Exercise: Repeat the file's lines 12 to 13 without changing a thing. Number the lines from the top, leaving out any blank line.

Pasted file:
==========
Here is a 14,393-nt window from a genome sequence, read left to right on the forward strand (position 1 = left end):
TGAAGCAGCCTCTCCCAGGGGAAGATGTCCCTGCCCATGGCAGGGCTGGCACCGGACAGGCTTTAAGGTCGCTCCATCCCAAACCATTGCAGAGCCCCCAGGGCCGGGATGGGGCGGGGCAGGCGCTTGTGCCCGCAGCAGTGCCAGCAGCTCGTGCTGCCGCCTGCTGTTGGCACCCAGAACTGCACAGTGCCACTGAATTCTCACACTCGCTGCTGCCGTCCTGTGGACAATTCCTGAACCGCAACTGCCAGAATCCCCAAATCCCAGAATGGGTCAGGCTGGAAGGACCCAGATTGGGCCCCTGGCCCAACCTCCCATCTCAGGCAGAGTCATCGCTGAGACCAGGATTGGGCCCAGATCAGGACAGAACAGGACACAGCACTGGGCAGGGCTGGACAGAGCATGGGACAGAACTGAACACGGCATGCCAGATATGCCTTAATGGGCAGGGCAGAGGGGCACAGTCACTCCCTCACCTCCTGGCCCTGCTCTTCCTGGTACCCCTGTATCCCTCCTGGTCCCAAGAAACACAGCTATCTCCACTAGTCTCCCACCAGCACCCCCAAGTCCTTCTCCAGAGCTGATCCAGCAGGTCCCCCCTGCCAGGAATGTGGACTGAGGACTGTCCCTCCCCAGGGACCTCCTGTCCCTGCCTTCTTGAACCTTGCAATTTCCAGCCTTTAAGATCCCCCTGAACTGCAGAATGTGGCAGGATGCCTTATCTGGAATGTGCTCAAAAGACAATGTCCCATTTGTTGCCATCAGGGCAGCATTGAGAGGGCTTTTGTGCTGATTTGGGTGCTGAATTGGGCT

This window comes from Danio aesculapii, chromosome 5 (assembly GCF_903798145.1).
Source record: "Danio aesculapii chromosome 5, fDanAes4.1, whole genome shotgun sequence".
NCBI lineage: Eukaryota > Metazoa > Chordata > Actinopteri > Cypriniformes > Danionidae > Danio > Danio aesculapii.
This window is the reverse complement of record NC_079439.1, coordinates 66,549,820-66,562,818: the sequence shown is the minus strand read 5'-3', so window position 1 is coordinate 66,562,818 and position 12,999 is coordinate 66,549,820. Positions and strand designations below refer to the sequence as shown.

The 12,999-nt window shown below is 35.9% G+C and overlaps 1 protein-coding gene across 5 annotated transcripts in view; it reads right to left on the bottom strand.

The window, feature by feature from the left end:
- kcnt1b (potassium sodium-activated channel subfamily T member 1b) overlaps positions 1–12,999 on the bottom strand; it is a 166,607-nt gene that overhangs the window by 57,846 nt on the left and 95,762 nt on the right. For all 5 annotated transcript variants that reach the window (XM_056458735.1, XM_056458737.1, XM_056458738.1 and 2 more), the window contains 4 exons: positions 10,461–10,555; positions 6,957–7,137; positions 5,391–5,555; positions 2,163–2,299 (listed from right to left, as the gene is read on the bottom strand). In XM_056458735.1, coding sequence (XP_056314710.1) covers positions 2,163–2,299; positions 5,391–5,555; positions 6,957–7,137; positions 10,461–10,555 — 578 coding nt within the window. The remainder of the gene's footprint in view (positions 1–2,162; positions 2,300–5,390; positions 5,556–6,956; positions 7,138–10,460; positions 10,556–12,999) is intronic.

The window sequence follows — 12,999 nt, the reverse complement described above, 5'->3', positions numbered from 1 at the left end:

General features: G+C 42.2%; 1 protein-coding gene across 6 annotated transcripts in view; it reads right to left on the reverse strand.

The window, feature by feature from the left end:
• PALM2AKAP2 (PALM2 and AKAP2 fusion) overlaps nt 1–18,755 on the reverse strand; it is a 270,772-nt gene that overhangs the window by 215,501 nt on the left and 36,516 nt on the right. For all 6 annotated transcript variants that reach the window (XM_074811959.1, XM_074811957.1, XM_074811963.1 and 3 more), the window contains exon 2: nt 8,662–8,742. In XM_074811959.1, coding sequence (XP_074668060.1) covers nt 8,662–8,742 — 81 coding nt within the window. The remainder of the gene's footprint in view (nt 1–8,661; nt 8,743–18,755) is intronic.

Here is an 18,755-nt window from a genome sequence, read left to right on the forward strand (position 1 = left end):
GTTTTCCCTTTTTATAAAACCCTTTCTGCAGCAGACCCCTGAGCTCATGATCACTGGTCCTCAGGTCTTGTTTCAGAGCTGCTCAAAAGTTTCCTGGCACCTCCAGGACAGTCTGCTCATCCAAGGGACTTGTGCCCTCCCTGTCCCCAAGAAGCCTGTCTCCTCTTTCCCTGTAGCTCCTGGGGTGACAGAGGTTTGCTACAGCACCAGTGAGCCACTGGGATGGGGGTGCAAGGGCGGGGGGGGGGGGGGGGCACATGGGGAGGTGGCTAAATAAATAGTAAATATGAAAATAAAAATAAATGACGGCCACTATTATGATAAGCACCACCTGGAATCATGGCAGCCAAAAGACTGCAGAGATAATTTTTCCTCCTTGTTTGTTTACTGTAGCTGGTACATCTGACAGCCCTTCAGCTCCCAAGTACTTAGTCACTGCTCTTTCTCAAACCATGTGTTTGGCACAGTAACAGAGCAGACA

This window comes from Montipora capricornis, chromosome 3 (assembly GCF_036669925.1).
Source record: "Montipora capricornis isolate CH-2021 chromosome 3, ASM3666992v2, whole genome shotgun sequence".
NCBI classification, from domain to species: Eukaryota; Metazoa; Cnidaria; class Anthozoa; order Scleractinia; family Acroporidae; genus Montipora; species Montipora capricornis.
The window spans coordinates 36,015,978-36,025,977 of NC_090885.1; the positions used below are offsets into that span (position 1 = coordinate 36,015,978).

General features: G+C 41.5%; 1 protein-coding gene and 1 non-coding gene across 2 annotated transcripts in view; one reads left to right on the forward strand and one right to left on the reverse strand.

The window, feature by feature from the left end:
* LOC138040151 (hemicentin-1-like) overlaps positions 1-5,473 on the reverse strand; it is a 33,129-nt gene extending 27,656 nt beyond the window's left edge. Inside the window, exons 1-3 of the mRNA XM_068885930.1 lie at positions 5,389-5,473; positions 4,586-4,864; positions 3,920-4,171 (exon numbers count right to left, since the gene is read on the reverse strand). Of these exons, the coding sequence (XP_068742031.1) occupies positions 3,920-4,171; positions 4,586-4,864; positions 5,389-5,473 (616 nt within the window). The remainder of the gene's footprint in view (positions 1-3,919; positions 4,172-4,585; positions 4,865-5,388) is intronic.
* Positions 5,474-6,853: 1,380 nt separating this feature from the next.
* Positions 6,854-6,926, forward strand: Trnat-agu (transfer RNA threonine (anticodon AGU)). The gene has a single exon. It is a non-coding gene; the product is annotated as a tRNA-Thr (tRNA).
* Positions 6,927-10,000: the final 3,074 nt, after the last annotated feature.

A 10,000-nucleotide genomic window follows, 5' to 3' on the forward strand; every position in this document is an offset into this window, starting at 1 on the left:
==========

The window, feature by feature from the left end:
• PALM2AKAP2 (PALM2 and AKAP2 fusion) overlaps nt 1–18,755 on the reverse strand; it is a 270,772-nt gene that overhangs the window by 215,501 nt on the left and 36,516 nt on the right. For all 6 annotated transcript variants that reach the window (XM_074811959.1, XM_074811957.1, XM_074811963.1 and 3 more), the window contains exon 2: nt 8,662–8,742. In XM_074811959.1, coding sequence (XP_074668060.1) covers nt 8,662–8,742 — 81 coding nt within the window. The remainder of the gene's footprint in view (nt 1–8,661; nt 8,743–18,755) is intronic.